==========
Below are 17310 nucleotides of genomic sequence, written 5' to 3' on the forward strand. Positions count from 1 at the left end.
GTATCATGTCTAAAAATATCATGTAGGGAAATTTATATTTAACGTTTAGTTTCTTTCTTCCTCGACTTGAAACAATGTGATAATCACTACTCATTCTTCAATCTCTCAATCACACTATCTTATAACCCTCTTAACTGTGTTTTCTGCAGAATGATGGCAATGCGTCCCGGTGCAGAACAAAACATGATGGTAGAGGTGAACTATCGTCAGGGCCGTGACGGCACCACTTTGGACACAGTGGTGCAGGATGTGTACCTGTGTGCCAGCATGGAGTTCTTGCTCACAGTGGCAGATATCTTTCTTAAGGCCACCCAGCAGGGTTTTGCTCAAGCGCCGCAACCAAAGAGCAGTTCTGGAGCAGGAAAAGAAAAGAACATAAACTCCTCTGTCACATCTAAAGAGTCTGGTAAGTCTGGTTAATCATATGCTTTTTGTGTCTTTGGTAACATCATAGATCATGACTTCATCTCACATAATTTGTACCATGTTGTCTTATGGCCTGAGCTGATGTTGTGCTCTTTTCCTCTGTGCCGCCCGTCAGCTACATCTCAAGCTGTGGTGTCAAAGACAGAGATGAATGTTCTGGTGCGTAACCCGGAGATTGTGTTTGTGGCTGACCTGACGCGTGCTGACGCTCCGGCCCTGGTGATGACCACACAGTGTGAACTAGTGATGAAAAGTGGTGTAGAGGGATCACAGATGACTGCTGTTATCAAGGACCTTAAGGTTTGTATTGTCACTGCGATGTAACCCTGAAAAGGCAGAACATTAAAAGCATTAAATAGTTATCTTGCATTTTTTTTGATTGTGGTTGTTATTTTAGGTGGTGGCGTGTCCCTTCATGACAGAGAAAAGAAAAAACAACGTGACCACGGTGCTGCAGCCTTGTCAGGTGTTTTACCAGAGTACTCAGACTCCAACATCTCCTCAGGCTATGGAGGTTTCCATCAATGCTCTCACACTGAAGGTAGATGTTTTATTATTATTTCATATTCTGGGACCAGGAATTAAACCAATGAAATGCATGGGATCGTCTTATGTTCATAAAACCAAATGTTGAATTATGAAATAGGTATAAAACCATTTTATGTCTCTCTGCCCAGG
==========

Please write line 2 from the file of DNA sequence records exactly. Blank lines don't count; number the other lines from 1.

GTATCATGTCTAAAAATATCATGTAGGGAAATTTATATTTAACGTTTAGTTTCTTTCTTCCTCGACTTGAAACAATGTGATAATCACTACTCATTCTTCAATCTCTCAATCACACTATCTTATAACCCTCTTAACTGTGTTTTCTGCAGAATGATGGCAATGCGTCCCGGTGCAGAACAAAACATGATGGTAGAGGTGAACTATCGTCAGGGCCGTGACGGCACCACTTTGGACACAGTGGTGCAGGATGTGTACCTGTGTGCCAGCATGGAGTTCTTGCTCACAGTGGCAGATATCTTTCTTAAGGCCACCCAGCAGGGTTTTGCTCAAGCGCCGCAACCAAAGAGCAGTTCTGGAGCAGGAAAAGAAAAGAACATAAACTCCTCTGTCACATCTAAAGAGTCTGGTAAGTCTGGTTAATCATATGCTTTTTGTGTCTTTGGTAACATCATAGATCATGACTTCATCTCACATAATTTGTACCATGTTGTCTTATGGCCTGAGCTGATGTTGTGCTCTTTTCCTCTGTGCCGCCCGTCAGCTACATCTCAAGCTGTGGTGTCAAAGACAGAGATGAATGTTCTGGTGCGTAACCCGGAGATTGTGTTTGTGGCTGACCTGACGCGTGCTGACGCTCCGGCCCTGGTGATGACCACACAGTGTGAACTAGTGATGAAAAGTGGTGTAGAGGGATCACAGATGACTGCTGTTATCAAGGACCTTAAGGTTTGTATTGTCACTGCGATGTAACCCTGAAAAGGCAGAACATTAAAAGCATTAAATAGTTATCTTGCATTTTTTTTGATTGTGGTTGTTATTTTAGGTGGTGGCGTGTCCCTTCATGACAGAGAAAAGAAAAAACAACGTGACCACGGTGCTGCAGCCTTGTCAGGTGTTTTACCAGAGTACTCAGACTCCAACATCTCCTCAGGCTATGGAGGTTTCCATCAATGCTCTCACACTGAAGGTAGATGTTTTATTATTATTTCATATTCTGGGACCAGGAATTAAACCAATGAAATGCATGGGATCGTCTTATGTTCATAAAACCAAATGTTGAATTATGAAATAGGTATAAAACCATTTTATGTCTCTCTGCCCAGG